Vitamin C is an important antioxidant that helps maintain the health of blood vessels, tendons, ligaments, bones, gums, and teeth. Evidence also indicates that vitamin C and fruit consumption may be linked to a reduced risk of stomach cancer.
The association between fruit and vegetable consumption and the risk of stomach cancer was assessed in a study of approximately 29,000 males, aged 50 to 69. Scientists from the US National Cancer Institute and National Public Health Institute of Finland reported that fruit and vitamin C intake reduced risk of non-cardia cancer, a major form of stomach cancer, by approximately 45 percent.
Make sure to supplement if your levels are low&check the Health Canada website for recommended dosages.
Up to 35 percent of all cancers can be prevented by being active, eating well, and keeping a healthy body weight. Physical activity is associated in particular with a reduction in risk of cancers of the colon and breast.
Over 50 studies worldwide have examined the relationship between exercise and colon cancer, and many studies have consistently found that adults who increase their physical activity, either in intensity, duration, or frequency, can lessen their risk of developing colon cancer by 30 to 40 percent.
Over 60 published studies of exercise and breast cancer risk indicate that physically active women have a lower risk of developing breast cancer than do inactive women. While a lifetime of regular, vigorous exercise is thought to be the most beneficial, women who increase their physical activity after menopause may also have a reduced risk compared with women who are not active.
The majority of studies suggest that 30 to 60 minutes daily of moderate- to high-intensity physical activity is associated with a reduction of cancers of the colon and breast.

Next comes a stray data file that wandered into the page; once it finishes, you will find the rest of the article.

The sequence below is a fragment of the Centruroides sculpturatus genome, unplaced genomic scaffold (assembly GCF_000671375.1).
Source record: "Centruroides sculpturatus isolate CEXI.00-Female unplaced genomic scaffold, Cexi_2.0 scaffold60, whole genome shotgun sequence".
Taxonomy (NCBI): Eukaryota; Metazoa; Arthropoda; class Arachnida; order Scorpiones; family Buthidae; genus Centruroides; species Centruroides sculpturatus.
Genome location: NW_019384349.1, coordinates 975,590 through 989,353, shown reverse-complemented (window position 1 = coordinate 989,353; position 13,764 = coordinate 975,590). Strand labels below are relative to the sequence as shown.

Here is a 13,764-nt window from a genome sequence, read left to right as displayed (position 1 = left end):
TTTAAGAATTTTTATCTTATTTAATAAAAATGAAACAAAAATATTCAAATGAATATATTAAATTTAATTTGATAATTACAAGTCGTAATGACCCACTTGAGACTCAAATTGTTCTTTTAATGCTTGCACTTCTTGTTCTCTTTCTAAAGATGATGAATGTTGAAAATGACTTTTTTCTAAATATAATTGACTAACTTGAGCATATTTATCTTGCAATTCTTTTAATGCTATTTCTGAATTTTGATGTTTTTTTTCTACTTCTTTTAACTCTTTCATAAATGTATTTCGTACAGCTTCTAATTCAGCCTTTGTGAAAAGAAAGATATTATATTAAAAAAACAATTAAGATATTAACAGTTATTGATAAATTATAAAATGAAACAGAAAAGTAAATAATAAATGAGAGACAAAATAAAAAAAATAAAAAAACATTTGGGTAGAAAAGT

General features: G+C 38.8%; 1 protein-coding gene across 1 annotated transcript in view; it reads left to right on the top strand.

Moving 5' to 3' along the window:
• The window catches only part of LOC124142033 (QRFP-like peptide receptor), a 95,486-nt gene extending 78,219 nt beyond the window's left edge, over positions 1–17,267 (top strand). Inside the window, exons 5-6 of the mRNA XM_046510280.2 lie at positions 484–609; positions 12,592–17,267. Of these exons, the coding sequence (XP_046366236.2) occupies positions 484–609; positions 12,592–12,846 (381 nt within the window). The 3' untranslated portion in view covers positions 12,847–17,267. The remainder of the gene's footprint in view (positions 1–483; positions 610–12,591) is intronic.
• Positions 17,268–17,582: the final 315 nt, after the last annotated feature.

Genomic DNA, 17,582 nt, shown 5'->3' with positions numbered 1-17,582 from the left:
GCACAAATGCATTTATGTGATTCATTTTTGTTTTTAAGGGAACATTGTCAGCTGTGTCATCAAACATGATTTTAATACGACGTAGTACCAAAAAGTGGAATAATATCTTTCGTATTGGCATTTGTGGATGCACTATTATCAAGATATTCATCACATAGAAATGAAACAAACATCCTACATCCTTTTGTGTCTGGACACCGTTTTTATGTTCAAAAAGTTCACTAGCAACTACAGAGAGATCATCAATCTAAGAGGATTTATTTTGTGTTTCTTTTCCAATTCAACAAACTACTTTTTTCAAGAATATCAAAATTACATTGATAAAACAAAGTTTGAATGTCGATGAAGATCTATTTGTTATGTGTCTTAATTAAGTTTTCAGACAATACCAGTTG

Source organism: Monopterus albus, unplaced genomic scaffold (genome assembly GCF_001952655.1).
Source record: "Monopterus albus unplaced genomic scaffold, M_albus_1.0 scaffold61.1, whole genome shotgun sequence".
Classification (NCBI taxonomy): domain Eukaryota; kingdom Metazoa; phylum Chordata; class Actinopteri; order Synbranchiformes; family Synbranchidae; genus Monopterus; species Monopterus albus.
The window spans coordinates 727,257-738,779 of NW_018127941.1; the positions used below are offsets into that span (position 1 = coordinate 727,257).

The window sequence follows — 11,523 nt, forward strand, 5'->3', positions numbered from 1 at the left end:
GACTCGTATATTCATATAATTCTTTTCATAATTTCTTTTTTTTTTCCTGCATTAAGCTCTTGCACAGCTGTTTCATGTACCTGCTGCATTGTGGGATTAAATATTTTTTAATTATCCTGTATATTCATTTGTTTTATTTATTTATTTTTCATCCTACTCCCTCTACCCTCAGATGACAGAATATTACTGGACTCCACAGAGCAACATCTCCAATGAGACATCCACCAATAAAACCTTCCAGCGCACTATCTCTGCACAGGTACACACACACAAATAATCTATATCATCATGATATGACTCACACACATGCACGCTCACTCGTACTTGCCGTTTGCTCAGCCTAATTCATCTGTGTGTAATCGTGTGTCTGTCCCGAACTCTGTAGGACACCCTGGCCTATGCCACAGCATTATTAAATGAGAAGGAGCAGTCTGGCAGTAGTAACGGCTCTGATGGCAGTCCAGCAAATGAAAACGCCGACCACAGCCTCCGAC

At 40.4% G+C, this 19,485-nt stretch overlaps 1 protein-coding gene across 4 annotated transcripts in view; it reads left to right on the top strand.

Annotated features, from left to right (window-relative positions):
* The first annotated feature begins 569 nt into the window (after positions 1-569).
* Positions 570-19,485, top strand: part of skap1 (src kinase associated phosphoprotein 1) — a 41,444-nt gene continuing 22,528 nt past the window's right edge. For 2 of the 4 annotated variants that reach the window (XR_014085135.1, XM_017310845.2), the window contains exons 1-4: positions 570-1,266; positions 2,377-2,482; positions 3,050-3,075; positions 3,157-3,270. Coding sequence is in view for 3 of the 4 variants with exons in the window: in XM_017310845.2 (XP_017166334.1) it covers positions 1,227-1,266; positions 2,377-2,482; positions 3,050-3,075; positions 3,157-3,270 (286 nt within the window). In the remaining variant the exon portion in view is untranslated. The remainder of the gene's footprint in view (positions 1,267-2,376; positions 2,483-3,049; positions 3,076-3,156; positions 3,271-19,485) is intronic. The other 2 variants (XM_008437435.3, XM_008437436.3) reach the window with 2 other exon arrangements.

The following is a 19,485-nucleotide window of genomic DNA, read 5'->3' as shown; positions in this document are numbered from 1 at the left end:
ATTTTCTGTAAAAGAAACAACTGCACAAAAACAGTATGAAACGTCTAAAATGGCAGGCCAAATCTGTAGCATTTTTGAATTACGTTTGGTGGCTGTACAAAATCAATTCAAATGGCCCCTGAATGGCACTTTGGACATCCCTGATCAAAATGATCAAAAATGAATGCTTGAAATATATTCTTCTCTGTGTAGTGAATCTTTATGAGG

A certain amount of exposure to natural sunlight is important for good health. But too much exposure can cause skin cancer. Skin cancer is the most common type of cancer, accounting for an estimated one-third of all new cases of cancer in Canada, and skin cancer rates have been increasing in Canada at a fairly consistent rate over the past 30 years.
To lower your skin cancer risk, avoid sun overexposure without protection during peak UV times of the day (11 am to 4 pm), especially in summer. Wear protective clothing, including a broad-brimmed hat and long sleeves and pants, if spending long periods in the sun, and use a natural sunblock with an SPF of at least 15, reapplying regularly according to the manufacturer's directions.
Evidence suggests that along with practising good sun-sense, consuming certain nutrients may help protect your skin from sun-related damage. These nutrients include apigenin, a flavonoid found in broccoli, celery, onions, tomatoes, apples, cherries, and grapes, and in tea and wine. Also protective is curcumin, which is found in turmeric; resveratrol, found in grapes, red wine, and peanuts; and quercetin, commonly found in onions and apples.